mailing list For webmasters
Welcome Guest
Profile: Axel Bear
User Name: Axel Bear
Forum Rank: Advanced Member
Gender: None Specified
Joined: Sunday, April 5, 2015
Last Visit: Thursday, February 21, 2019 1:39:36 PM
Number of Posts: 981
[0.10% of all post / 0.48 posts per day]
  Last 10 Posts
Topic: This Day in History
Posted: Wednesday, November 23, 2016 11:30:23 AM

[quote=Hope123]Don't know why Daemon didn't choose this for "This Day in History" November 22, 1963.


For about 5 years TFD dedicated November 22 to "Juan Carlos I Becomes King of Spain (1975)"
Topic: Origin of this British idiom
Posted: Monday, November 21, 2016 5:37:57 PM

towan52 wrote: complained to the monumental stonemason...

Should this not be 'monument stonemason'...whose job is 'monumental (stone)masonry'?
Topic: Little Akio
Posted: Friday, November 18, 2016 5:14:33 AM

The teacher said, "Good Morning, Class, let's begin by reviewing some History. Who said: 'Give me Liberty, or give me Death'?"
She saw a sea of blank faces, except for Little Akio, a bright foreign exchange student from Japan, who had his hand up. "Patrick Henry, 1775," he said.

"Very good! Who said: 'Government of the People, by the People, for the People, shall not perish from the Earth'?"
Again, no response except from Little Akio: "Abraham Lincoln, 1863."
"Excellent!" said the teacher continuing. "Let's try one a bit more difficult.
Who said, 'Ask not what your country can do for you, but what you can do for your country?"
Once again, Akio's was the only hand in the air and he said: "John F. Kennedy, 1961."

The teacher snapped at the class, "Class, you should be ashamed of yourselves.
Little Akio isn't from this country and he knows more about our history than you do."

She heard a loud whisper: "F*** the Japs."
"Who said that? I want to know right now !" ...she angrily demanded.
Little Akio put his hand up, "General MacArthur, 1945."

At that point, a student in the back said, "I'm gonna puke."
The teacher glared at the class and asked, "All right! Now who said that?"
Again, Little Akio says, "George Bush to the Japanese Prime Minister, 1991."

Now furious, another student yelled, "Oh yeah? Suck this!"
Little Akio jumped out of his chair waving his hand and shouted to the teacher,
"Bill Clinton, to Monica Lewinsky, 1997!"

Now with almost mob hysteria reigning in the class, someone said, "You little sh*t! If you say anything else, I'll kill you!"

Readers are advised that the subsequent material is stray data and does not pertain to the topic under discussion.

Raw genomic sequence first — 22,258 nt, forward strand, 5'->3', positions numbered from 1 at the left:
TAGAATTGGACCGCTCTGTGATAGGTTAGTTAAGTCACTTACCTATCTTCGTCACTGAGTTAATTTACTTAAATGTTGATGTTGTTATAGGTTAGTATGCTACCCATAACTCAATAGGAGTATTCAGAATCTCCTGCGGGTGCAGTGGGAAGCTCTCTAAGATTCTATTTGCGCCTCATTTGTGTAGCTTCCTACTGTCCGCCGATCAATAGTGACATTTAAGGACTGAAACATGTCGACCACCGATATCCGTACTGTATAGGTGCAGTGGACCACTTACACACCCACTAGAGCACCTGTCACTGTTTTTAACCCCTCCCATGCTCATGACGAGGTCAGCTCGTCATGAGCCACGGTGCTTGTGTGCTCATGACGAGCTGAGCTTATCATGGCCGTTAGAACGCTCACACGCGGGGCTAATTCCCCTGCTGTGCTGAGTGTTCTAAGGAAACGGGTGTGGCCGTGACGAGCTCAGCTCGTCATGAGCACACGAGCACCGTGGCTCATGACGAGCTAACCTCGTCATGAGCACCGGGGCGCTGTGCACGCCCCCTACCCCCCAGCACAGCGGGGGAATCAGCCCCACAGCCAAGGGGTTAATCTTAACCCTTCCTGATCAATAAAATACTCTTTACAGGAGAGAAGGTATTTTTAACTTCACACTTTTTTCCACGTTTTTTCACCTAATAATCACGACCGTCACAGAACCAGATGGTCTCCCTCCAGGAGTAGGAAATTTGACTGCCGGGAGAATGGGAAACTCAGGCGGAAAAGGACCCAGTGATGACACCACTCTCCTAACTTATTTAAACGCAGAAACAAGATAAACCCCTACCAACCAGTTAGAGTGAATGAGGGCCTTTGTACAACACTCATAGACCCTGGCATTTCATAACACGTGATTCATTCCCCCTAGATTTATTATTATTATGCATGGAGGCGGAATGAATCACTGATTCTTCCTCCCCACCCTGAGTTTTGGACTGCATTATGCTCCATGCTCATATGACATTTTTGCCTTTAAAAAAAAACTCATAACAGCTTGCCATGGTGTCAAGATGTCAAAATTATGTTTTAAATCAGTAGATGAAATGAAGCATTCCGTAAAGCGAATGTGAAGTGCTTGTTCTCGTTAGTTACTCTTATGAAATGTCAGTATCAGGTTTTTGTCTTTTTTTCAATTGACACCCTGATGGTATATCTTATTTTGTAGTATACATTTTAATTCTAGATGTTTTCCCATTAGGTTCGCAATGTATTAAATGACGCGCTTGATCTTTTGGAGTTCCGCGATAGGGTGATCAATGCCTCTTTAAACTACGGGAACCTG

Little Akio frantically yelled at the top of his voice, "Michael Jackson to the children testifying against him, 2004."
The teacher fainted.

As the class gathered around the teacher on the floor, someone said, "Oh Crap, we are finished."

Little Akio said quietly, "Americans, Trump has been elected.”
Topic: arvo [Australian English]
Posted: Thursday, November 17, 2016 11:53:15 AM

Romany, I have to agree with Dynamite here. Paterson definitely did not write 'Strine'.

The videos mentioned above clearly shows this. I recommend that you view them. You painted a wrong picture of Paterson.

Chaucers of the Outback! LOL

PS. didn't understand a word in the Chaucer video!

Topic: Adverb
Posted: Thursday, November 17, 2016 10:23:08 AM

NKM wrote:
Sorry, Axel, but Ashwin is right.
It sounds like a gerund, and it's spelled like a gerund, but it's not a gerund because it's not serving as a noun.

Hallo NKM. Thanks for the clarification. Not being a native English speaker, I had never heard of this word 'gerund' until I joined TFD almost 2 years ago.

It's not the sort of word you here in the 'pub' every day.

I was surprised when I recently googled the pronunciation of 'gerund'. Whenever I read this word, 'in my head' I have always pronounced it in the German/Dutch 'past participle' way: 'ge-rund'. Bad habit I can't stop.

Topic: Adverb
Posted: Tuesday, November 15, 2016 12:33:29 PM

Ashwin Joshi wrote:
Nope. Its a verb,(present continuous)

Are you sure Ashwin?

Is it not a gerund?..a word formed from a verb but acts as a nouns.

Topic: Is this use of the Past Perfect tenses correct?
Posted: Monday, November 14, 2016 12:00:46 PM

Wilmar (USA) wrote:
Also, he would have broken out the window, in the US, anyway.

Yer. I have often heard this expression in the USA. It's quite amusing.
Topic: arvo [Australian English]
Posted: Monday, November 14, 2016 10:37:01 AM

towan52 wrote:
My favourite was always "Eggnishner" for Air-conditioner!

"Eggnishner" is more 'Strine' rather than a famous OZ diminutive so as 'arvo'.

Topic: Is this use of the Past Perfect tenses correct?
Posted: Monday, November 14, 2016 10:30:31 AM

thar wrote:
He was one floor up. This is not Iceland - that does not qualify as a particularly tall tree! Whistle

Topic: Is this use of the Past Perfect tenses correct?
Posted: Monday, November 14, 2016 10:07:15 AM

In American and Canadian English, the verb smell makes smelled in the past tense and as a past participle. Outside North America, English speakers use smelled and smelt interchangeably, and neither form is significantly more common than the other.